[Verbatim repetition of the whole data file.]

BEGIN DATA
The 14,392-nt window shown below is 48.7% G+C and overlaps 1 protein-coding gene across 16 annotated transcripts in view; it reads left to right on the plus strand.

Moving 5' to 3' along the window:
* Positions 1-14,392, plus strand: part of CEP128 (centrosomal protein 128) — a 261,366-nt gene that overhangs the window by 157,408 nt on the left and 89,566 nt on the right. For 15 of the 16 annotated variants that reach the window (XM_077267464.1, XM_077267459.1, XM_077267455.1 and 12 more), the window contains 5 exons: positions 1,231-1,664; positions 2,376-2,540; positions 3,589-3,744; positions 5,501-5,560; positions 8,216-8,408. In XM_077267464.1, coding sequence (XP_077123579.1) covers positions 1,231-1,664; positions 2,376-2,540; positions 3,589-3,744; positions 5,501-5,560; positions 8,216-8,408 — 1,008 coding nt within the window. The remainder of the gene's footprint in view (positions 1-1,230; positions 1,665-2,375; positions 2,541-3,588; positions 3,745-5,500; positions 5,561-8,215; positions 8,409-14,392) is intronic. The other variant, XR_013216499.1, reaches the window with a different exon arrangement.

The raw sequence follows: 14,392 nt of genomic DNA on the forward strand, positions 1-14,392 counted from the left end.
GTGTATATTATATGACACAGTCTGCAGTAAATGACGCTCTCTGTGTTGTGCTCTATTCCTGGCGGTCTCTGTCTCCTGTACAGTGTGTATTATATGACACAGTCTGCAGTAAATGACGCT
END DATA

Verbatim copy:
The 14,392-nt window shown below is 48.7% G+C and overlaps 1 protein-coding gene across 16 annotated transcripts in view; it reads left to right on the plus strand.

Moving 5' to 3' along the window:
* Positions 1-14,392, plus strand: part of CEP128 (centrosomal protein 128) — a 261,366-nt gene that overhangs the window by 157,408 nt on the left and 89,566 nt on the right. For 15 of the 16 annotated variants that reach the window (XM_077267464.1, XM_077267459.1, XM_077267455.1 and 12 more), the window contains 5 exons: positions 1,231-1,664; positions 2,376-2,540; positions 3,589-3,744; positions 5,501-5,560; positions 8,216-8,408. In XM_077267464.1, coding sequence (XP_077123579.1) covers positions 1,231-1,664; positions 2,376-2,540; positions 3,589-3,744; positions 5,501-5,560; positions 8,216-8,408 — 1,008 coding nt within the window. The remainder of the gene's footprint in view (positions 1-1,230; positions 1,665-2,375; positions 2,541-3,588; positions 3,745-5,500; positions 5,561-8,215; positions 8,409-14,392) is intronic. The other variant, XR_013216499.1, reaches the window with a different exon arrangement.

The raw sequence follows: 14,392 nt of genomic DNA on the forward strand, positions 1-14,392 counted from the left end.
GTGTATATTATATGACACAGTCTGCAGTAAATGACGCTCTCTGTGTTGTGCTCTATTCCTGGCGGTCTCTGTCTCCTGTACAGTGTGTATTATATGACACAGTCTGCAGTAAATGACGCT